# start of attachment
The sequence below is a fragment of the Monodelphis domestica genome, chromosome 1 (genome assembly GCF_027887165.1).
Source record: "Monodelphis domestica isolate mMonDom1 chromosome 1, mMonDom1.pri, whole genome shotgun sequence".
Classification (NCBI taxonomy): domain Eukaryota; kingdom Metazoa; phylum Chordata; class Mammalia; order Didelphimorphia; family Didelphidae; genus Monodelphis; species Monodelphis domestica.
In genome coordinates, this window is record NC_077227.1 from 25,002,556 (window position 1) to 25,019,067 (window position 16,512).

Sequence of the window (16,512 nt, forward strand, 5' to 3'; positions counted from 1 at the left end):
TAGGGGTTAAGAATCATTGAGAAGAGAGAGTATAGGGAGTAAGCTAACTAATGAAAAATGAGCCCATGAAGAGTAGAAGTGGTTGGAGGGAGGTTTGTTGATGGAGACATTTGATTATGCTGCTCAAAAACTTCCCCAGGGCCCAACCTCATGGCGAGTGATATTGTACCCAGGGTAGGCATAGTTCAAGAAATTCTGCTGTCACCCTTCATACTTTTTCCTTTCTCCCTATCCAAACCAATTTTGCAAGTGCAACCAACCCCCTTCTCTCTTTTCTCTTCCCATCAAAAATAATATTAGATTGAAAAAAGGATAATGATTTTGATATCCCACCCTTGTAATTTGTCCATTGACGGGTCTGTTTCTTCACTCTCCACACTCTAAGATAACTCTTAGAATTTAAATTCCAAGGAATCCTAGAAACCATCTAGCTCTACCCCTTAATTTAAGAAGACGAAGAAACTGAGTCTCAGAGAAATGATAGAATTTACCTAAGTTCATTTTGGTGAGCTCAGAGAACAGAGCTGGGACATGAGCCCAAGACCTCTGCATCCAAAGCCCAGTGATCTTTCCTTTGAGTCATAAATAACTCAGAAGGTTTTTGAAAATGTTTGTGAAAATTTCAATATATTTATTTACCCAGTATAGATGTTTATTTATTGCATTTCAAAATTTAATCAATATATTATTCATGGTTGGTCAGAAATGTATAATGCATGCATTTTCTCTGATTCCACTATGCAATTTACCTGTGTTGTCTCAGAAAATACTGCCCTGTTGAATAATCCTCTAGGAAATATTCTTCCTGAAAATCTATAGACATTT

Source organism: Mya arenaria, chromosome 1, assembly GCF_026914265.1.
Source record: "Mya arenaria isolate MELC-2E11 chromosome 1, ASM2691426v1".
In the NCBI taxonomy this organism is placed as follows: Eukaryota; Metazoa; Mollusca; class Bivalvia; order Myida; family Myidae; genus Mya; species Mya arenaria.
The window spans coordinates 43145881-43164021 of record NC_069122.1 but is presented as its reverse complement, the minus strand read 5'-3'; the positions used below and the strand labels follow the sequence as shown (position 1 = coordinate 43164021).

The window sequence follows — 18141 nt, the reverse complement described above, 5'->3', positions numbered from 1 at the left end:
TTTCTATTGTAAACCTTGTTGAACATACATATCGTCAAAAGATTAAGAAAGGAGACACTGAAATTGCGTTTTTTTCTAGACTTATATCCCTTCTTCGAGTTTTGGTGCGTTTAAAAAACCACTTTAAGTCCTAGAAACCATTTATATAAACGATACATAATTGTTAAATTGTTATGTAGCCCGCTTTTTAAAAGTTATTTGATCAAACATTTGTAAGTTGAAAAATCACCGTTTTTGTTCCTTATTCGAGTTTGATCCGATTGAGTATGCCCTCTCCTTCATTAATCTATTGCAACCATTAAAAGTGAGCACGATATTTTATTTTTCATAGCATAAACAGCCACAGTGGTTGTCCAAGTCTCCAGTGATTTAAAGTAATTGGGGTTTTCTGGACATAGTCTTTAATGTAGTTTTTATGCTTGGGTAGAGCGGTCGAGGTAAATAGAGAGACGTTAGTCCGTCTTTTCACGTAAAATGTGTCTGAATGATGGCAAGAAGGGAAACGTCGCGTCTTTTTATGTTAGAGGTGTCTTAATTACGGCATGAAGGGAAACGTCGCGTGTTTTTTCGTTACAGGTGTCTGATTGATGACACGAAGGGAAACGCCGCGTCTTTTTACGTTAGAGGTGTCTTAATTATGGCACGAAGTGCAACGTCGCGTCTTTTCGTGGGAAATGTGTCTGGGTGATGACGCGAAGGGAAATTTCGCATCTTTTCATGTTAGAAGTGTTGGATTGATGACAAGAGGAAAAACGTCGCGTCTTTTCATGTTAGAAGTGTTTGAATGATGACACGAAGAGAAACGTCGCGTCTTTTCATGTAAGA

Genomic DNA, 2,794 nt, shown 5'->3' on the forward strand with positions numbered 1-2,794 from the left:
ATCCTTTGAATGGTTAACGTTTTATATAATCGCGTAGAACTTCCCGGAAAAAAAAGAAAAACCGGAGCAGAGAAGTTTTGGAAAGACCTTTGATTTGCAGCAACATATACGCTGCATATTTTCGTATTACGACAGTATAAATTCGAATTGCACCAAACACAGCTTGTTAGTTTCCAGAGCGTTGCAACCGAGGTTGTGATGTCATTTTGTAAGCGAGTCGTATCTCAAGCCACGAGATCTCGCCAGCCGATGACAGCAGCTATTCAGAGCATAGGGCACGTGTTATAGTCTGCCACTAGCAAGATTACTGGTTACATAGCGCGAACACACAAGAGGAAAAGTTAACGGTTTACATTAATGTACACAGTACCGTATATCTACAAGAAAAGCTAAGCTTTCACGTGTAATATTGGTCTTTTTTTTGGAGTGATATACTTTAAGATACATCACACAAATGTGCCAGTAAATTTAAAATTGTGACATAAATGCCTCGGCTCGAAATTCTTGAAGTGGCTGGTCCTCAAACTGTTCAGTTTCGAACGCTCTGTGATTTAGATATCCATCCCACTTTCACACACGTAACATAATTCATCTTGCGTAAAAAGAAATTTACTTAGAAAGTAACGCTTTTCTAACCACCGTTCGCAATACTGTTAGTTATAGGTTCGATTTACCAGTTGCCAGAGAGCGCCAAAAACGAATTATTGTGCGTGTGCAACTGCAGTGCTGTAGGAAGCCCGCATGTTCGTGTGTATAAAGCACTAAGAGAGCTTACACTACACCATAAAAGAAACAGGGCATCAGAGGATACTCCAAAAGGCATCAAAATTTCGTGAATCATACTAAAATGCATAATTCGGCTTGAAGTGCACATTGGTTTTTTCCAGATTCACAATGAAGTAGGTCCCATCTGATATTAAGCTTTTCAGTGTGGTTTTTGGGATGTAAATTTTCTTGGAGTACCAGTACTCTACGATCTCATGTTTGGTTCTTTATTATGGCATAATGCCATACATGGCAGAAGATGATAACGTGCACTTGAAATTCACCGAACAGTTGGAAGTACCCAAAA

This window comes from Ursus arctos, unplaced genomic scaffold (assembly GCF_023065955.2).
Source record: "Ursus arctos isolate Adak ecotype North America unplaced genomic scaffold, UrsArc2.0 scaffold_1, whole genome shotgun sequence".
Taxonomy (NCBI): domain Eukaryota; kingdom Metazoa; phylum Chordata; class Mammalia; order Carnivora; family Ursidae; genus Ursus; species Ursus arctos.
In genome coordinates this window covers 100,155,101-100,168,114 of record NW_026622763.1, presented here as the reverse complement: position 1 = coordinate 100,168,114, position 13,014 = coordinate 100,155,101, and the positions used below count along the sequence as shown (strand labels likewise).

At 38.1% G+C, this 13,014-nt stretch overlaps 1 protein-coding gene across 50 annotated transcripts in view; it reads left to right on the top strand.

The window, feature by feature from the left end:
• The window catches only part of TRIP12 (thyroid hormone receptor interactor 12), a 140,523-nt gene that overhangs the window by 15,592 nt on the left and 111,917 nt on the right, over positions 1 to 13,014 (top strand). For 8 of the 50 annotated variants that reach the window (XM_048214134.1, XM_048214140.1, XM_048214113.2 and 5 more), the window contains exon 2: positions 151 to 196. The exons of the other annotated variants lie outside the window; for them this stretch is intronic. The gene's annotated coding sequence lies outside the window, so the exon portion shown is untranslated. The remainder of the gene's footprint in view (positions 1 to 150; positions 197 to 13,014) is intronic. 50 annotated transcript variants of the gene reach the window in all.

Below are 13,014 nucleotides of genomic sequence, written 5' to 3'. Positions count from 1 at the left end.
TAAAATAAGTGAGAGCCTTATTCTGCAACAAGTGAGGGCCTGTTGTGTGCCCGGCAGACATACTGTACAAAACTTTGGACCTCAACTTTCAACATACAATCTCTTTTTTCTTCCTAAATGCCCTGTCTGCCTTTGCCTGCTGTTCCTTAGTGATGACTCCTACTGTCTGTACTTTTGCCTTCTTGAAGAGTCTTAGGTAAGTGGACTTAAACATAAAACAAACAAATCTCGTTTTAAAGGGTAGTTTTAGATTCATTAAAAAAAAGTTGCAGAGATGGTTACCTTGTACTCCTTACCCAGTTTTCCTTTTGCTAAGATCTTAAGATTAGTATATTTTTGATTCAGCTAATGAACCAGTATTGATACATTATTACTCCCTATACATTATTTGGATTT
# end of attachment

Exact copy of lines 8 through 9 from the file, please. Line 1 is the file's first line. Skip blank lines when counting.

Source record: "Mya arenaria isolate MELC-2E11 chromosome 1, ASM2691426v1".
In the NCBI taxonomy this organism is placed as follows: Eukaryota; Metazoa; Mollusca; class Bivalvia; order Myida; family Myidae; genus Mya; species Mya arenaria.